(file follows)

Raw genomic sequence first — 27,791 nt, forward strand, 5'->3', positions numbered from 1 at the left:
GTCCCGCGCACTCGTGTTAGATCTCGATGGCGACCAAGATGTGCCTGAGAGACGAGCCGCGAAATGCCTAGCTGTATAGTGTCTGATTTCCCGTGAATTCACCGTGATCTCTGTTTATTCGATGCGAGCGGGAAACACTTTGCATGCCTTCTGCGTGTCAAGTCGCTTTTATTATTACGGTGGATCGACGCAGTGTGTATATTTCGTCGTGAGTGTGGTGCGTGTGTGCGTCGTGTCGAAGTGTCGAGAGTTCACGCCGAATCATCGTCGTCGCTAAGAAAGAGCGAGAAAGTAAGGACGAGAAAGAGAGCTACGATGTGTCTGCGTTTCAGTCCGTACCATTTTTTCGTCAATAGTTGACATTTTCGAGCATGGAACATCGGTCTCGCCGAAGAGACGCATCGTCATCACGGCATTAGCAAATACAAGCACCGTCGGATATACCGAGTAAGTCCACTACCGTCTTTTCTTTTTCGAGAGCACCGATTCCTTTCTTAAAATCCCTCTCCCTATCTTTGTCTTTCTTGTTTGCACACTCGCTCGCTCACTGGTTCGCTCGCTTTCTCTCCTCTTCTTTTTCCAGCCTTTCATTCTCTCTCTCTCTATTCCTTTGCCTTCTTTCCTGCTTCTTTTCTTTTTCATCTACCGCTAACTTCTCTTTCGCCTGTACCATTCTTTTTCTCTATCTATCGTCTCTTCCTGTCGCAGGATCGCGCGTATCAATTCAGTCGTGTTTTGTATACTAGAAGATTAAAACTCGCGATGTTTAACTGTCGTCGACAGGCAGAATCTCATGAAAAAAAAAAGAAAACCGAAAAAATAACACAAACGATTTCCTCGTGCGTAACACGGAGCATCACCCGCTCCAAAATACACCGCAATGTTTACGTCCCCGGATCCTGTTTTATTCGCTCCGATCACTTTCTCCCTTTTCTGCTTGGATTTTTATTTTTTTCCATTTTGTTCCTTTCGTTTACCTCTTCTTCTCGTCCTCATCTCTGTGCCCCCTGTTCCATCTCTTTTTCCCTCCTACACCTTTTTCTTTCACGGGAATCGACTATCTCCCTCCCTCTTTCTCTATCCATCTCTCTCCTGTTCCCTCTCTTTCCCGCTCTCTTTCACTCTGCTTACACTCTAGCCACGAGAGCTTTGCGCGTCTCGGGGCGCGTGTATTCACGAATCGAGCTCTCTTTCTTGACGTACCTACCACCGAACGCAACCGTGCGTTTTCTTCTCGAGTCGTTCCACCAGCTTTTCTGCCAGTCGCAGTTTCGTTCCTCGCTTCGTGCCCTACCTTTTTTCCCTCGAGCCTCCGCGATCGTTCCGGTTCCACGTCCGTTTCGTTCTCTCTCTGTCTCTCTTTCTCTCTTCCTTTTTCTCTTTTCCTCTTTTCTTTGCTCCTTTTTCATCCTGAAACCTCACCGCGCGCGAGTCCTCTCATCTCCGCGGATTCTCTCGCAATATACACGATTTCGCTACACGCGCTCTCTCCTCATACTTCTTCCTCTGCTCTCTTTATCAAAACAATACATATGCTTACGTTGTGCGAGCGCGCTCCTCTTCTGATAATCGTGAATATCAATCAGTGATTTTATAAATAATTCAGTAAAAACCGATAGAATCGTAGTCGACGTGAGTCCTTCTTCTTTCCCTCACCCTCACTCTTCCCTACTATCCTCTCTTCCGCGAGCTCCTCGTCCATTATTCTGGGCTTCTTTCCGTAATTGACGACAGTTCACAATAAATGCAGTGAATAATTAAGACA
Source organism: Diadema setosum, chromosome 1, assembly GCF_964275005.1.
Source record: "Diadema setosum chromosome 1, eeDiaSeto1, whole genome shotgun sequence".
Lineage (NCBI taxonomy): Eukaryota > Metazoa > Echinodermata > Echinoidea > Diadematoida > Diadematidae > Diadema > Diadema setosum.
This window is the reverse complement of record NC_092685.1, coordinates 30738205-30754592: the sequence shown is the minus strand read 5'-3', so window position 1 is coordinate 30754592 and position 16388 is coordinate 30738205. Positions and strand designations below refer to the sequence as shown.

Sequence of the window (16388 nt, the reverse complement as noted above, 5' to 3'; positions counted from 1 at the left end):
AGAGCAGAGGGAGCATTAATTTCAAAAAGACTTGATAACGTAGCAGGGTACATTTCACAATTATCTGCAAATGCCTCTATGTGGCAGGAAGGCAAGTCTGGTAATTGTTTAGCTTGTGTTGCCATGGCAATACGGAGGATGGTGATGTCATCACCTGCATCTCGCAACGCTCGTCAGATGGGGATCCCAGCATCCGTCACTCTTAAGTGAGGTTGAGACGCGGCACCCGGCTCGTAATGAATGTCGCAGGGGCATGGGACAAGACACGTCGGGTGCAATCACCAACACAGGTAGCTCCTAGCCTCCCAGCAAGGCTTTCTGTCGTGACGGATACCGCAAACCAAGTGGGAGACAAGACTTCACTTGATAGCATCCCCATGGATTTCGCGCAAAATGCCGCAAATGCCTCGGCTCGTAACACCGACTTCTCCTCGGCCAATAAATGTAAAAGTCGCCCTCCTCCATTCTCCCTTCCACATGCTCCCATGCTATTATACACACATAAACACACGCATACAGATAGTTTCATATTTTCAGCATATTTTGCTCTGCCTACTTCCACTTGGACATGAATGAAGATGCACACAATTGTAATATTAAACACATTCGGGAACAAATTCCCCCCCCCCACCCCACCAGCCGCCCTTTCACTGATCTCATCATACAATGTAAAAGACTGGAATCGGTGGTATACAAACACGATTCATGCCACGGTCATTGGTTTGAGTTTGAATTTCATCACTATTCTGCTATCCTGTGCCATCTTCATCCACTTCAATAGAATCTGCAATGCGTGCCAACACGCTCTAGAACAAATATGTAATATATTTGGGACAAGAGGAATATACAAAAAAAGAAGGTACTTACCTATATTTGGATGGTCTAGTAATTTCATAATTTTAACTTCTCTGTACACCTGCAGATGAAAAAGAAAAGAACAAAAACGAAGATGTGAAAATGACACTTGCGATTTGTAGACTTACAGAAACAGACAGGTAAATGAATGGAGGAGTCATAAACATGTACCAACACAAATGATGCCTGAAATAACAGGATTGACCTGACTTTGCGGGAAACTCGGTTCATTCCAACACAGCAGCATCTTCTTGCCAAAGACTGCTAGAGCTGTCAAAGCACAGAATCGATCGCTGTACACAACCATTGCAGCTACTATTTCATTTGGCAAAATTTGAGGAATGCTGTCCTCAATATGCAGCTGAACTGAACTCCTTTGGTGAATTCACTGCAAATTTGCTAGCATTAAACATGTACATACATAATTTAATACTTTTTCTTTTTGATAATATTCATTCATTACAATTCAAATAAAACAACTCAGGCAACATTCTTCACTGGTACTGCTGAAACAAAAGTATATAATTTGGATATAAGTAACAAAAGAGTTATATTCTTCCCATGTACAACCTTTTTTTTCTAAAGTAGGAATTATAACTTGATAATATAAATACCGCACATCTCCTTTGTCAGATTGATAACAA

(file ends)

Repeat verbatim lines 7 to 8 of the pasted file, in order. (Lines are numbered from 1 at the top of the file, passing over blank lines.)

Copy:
Sequence of the window (16388 nt, the reverse complement as noted above, 5' to 3'; positions counted from 1 at the left end):
AGAGCAGAGGGAGCATTAATTTCAAAAAGACTTGATAACGTAGCAGGGTACATTTCACAATTATCTGCAAATGCCTCTATGTGGCAGGAAGGCAAGTCTGGTAATTGTTTAGCTTGTGTTGCCATGGCAATACGGAGGATGGTGATGTCATCACCTGCATCTCGCAACGCTCGTCAGATGGGGATCCCAGCATCCGTCACTCTTAAGTGAGGTTGAGACGCGGCACCCGGCTCGTAATGAATGTCGCAGGGGCATGGGACAAGACACGTCGGGTGCAATCACCAACACAGGTAGCTCCTAGCCTCCCAGCAAGGCTTTCTGTCGTGACGGATACCGCAAACCAAGTGGGAGACAAGACTTCACTTGATAGCATCCCCATGGATTTCGCGCAAAATGCCGCAAATGCCTCGGCTCGTAACACCGACTTCTCCTCGGCCAATAAATGTAAAAGTCGCCCTCCTCCATTCTCCCTTCCACATGCTCCCATGCTATTATACACACATAAACACACGCATACAGATAGTTTCATATTTTCAGCATATTTTGCTCTGCCTACTTCCACTTGGACATGAATGAAGATGCACACAATTGTAATATTAAACACATTCGGGAACAAATTCCCCCCCCCCACCCCACCAGCCGCCCTTTCACTGATCTCATCATACAATGTAAAAGACTGGAATCGGTGGTATACAAACACGATTCATGCCACGGTCATTGGTTTGAGTTTGAATTTCATCACTATTCTGCTATCCTGTGCCATCTTCATCCACTTCAATAGAATCTGCAATGCGTGCCAACACGCTCTAGAACAAATATGTAATATATTTGGGACAAGAGGAATATACAAAAAAAGAAGGTACTTACCTATATTTGGATGGTCTAGTAATTTCATAATTTTAACTTCTCTGTACACCTGCAGATGAAAAAGAAAAGAACAAAAACGAAGATGTGAAAATGACACTTGCGATTTGTAGACTTACAGAAACAGACAGGTAAATGAATGGAGGAGTCATAAACATGTACCAACACAAATGATGCCTGAAATAACAGGATTGACCTGACTTTGCGGGAAACTCGGTTCATTCCAACACAGCAGCATCTTCTTGCCAAAGACTGCTAGAGCTGTCAAAGCACAGAATCGATCGCTGTACACAACCATTGCAGCTACTATTTCATTTGGCAAAATTTGAGGAATGCTGTCCTCAATATGCAGCTGAACTGAACTCCTTTGGTGAATTCACTGCAAATTTGCTAGCATTAAACATGTACATACATAATTTAATACTTTTTCTTTTTGATAATATTCATTCATTACAATTCAAATAAAACAACTCAGGCAACATTCTTCACTGGTACTGCTGAAACAAAAGTATATAATTTGGATATAAGTAACAAAAGAGTTATATTCTTCCCATGTACAACCTTTTTTTTCTAAAGTAGGAATTATAACTTGATAATATAAATACCGCACATCTCCTTTGTCAGATTGATAACAA